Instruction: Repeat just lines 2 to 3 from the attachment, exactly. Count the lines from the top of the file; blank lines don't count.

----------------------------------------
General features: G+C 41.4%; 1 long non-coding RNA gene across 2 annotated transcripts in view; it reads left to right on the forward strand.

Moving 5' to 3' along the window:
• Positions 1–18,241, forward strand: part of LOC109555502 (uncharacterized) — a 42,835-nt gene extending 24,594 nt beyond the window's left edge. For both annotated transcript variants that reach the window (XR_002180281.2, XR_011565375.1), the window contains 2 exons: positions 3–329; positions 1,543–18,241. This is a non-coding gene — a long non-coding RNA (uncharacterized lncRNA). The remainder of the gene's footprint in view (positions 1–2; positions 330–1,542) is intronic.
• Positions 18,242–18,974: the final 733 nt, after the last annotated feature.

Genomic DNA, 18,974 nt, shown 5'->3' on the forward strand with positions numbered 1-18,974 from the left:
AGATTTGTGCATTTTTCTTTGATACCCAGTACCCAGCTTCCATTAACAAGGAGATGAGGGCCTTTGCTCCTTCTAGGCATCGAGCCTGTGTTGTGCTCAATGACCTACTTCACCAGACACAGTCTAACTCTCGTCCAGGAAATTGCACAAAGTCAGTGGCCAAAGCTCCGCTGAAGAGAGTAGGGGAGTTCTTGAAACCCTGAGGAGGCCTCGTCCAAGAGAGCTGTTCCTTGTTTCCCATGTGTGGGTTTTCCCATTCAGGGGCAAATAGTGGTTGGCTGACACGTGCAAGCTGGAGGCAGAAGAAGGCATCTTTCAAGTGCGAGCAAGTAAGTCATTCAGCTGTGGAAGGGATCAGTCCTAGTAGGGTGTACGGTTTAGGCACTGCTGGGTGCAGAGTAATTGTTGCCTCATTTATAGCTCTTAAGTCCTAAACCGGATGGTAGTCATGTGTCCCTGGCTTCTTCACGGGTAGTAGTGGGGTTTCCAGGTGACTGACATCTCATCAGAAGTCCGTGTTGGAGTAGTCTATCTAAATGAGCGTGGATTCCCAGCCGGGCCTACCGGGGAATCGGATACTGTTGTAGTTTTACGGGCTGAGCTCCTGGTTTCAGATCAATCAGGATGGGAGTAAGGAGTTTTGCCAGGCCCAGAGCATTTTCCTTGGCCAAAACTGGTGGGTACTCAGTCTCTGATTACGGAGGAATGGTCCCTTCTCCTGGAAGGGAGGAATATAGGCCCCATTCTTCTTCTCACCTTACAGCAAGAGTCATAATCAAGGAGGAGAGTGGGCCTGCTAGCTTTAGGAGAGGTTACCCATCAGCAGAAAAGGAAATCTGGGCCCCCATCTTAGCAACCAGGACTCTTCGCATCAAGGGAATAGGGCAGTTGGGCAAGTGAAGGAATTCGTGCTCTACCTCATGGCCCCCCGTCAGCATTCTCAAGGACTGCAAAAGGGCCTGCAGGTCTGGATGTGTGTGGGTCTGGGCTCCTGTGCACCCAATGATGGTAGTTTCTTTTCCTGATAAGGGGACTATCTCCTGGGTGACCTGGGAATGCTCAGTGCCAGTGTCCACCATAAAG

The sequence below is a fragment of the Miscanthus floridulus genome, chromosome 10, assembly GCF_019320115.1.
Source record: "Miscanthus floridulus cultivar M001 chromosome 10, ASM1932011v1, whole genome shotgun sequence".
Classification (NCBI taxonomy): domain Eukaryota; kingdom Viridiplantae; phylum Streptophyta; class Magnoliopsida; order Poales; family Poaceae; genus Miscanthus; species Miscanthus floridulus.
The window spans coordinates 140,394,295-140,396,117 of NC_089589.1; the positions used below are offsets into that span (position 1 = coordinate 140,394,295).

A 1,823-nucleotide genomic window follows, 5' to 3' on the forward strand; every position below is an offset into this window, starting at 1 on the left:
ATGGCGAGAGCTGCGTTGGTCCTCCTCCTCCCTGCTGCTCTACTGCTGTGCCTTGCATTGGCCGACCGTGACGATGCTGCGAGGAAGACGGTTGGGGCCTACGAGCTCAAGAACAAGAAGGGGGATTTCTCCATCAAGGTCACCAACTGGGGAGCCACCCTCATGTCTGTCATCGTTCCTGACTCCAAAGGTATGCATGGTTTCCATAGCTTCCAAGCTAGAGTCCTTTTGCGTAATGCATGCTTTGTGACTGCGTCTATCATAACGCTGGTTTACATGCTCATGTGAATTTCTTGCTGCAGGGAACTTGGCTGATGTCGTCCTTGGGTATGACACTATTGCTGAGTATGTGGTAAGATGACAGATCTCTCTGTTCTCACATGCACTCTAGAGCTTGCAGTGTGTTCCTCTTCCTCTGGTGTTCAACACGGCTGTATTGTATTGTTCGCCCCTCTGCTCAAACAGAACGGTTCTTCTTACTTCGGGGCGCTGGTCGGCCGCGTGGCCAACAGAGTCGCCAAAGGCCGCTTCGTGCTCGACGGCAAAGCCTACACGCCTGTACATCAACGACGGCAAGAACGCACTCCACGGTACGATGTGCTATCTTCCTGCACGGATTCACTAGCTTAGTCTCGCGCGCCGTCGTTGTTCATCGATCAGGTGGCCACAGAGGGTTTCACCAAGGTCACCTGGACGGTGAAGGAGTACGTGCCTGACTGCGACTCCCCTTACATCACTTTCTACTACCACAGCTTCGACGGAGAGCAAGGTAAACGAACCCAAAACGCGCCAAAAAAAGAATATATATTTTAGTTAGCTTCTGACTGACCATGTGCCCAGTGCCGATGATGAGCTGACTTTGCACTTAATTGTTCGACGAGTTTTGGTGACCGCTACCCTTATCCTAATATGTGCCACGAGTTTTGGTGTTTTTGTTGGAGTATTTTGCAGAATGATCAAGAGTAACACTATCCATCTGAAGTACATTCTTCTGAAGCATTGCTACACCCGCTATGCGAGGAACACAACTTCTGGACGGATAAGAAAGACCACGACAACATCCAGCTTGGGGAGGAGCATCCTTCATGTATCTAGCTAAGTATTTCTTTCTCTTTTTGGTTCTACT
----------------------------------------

Moving 5' to 3' along the window:
• Positions 1–18,241, forward strand: part of LOC109555502 (uncharacterized) — a 42,835-nt gene extending 24,594 nt beyond the window's left edge. For both annotated transcript variants that reach the window (XR_002180281.2, XR_011565375.1), the window contains 2 exons: positions 3–329; positions 1,543–18,241. This is a non-coding gene — a long non-coding RNA (uncharacterized lncRNA). The remainder of the gene's footprint in view (positions 1–2; positions 330–1,542) is intronic.